Hands off Russia
Hands off Russia
the slogan and name of a movement among the working class and other democratic strata of the capitalist countries to defend the Soviet state against foreign military intervention. The movement, which lasted from 1918 through 1920, reflected the enormous revolutionizing influence of the Great October Socialist Revolution and the solidarity of the workers of the entire world with the workers and peasants in the land of the Soviets. It assumed different forms in different countries.
In Great Britain, as early as the autumn of 1918, the participants in workers’ and trade union meetings, with the demand “Hands off Russia,” threatened a general strike if the British government did not abandon its attempts to suppress the Russian revolution by military force. The National Committee for the Hands off Russia Movement was elected at a conference in London in January 1919, and by the summer of 1919 the movement had assumed greater proportions. P. Coates was the national secretary of the movement, and H. Pollit was the national organizer. The local committees began active work. The demand for an immediate halt to the intervention also spread among the military units in and on their way to the land of the Soviets.
In France the Socialist Party urged workers to struggle against the anti-Soviet intervention; the General Confederation of Labor hailed the sailors of French naval vessels who in April 1919 had refused to fire at the Soviet Russian cities along the Black Sea. The Society of Friends of the Russian Peoples, founded in 1919, was active in the struggle against the intervention. Prominent cultural figures, such as A. France and H. Barbusse, came out in defense of the Soviet Republic. In December 1919 the dockworkers of Bordeaux refused to load military supplies for the interventionists and White Guards.
In Italy the demand to withdraw foreign troops from Soviet Russia was made by the socialists in December 1918, and it held a prominent place in the May Day demonstrations of the Italian workers in 1919. In the USA mass workers’ meetings supported the protest of the Friends of Soviet Russia League, founded in June 1919, against the intervention. From July to October 1919 these meetings were attended by 1 million persons in New York City alone. In China, leaflets protesting China’s anti-Soviet agreements with Japan were distributed, and similar petitions were sent to the government.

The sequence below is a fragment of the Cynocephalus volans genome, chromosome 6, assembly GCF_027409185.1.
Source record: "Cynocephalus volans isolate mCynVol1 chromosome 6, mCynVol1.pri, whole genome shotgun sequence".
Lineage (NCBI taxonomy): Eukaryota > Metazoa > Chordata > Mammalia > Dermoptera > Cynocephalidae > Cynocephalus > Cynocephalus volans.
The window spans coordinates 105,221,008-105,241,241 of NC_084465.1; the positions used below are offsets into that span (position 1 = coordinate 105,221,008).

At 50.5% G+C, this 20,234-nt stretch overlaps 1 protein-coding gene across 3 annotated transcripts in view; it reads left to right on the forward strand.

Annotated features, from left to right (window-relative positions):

The revolutionary struggles in Germany, Finland, and Hungary and the revolutionary actions in other nations helped thwart the anti-Soviet intervention and blockade. In weakening the common front of imperialism, these actions, which demonstrated profound sympathy for the Soviet state, provided direct aid to the workers of Soviet Russia.
There was a new upsurge in the Hands off Russia movement in 1920, when the imperialists organized the Polish military attack on the Soviet Republic. The struggle against the anti-Soviet war unleashed by the imperialists assumed a particularly broad scope in Great Britain. In May 1920, London dockworkers refused to load weapons destined for Poland onto the vessel Jolly George. The Communist Party of Great Britain took part in the movement. Under strong pressure from the British working class, the Labour and trade union leaders joined the movement. On August 9, in connection with the British government’s ultimatum demanding the cessation of the Red Army counter-offensive, there was a joint meeting of the representatives of the parliamentary Labourite fraction, the Executive Committee of the Labour Party, and the Parliamentary Committee of the Trade Union Congress. The Council of Action was formed at the meeting, and on August 13 it called an all-British workers’ conference. The conference demanded diplomatic recognition of Soviet Russia and the establishment of normal economic relations. It also empowered the Council of Action to use all forms of work stoppages, including a general strike, in the struggle against the war. At the same time, the local councils (committees of action), which numbered approximately 350 and included communists, were doing their part. Ultimately the British workers forced the government to abandon direct intervention in the Polish-Soviet War on the side of Poland.
Actions were taken in Germany, Italy, and other countries in defense of the Soviet Republic. For example, in Italy railroad workers prevented the shipment of weapons and ammunition to Poland, and sailors on the steamship Calabria, which was carrying Polish reservists, kept the vessel from leaving port. In France there was a series of strikes in 1920 protesting the shipment of military matériel to the interventionists and the White Guards.
The Hands off Russia movement, a vivid example of proletarian internationalism, helped the young socialist state preserve its very existence. “We were able to defeat the enemy,” said V. I. Lenin, “because the sympathy of the workers of the whole world made itself felt at the most difficult moment” (Poln. sobr. soch., 5th ed., vol. 39, p. 346).
REFERENCESLenin, V. I. “Pis’mo k rabochim Evropy i Ameriki.” Poln. sobr. soch., 5th ed., vol. 37.
Lenin, V. I. “Pis’mo k angliiskim rabochim.” Ibid., vol. 41.
Lenin, V. I. “Otvet na pis’mo Soedinennogo vremennogo komiteta po obrazovaniiu Kommunisticheskoi partii Velikobritanii.” Ibid., vol. 41.
Lenin, V. I. “Tovarishchu Tomasu Bellu.” Ibid., vol. 44.
Lenin, V. I. “O politike angliiskoi Rabochei partii.” Ibid., vol. 44.
Pollit, H. Izbrannye stat’i i rechi [vol. 1]. Moscow, 1955. (Translated from English.)
Volkov, F. D. Krakh angliiskoipolitiki interventsii i diplomaticheskoi izoliatsii Sovetskogo gosudarstva (1917–1924). [Moscow] 1954.
Gurovich, P. V. Pod”em rabochego dvizheniia v Anglii 1918–1921 gg. Moscow, 1956.
Antivoennye traditsii mezhdunarodnogo rabochego dvizheniia. Moscow, 1972.
G. V. KATSMAN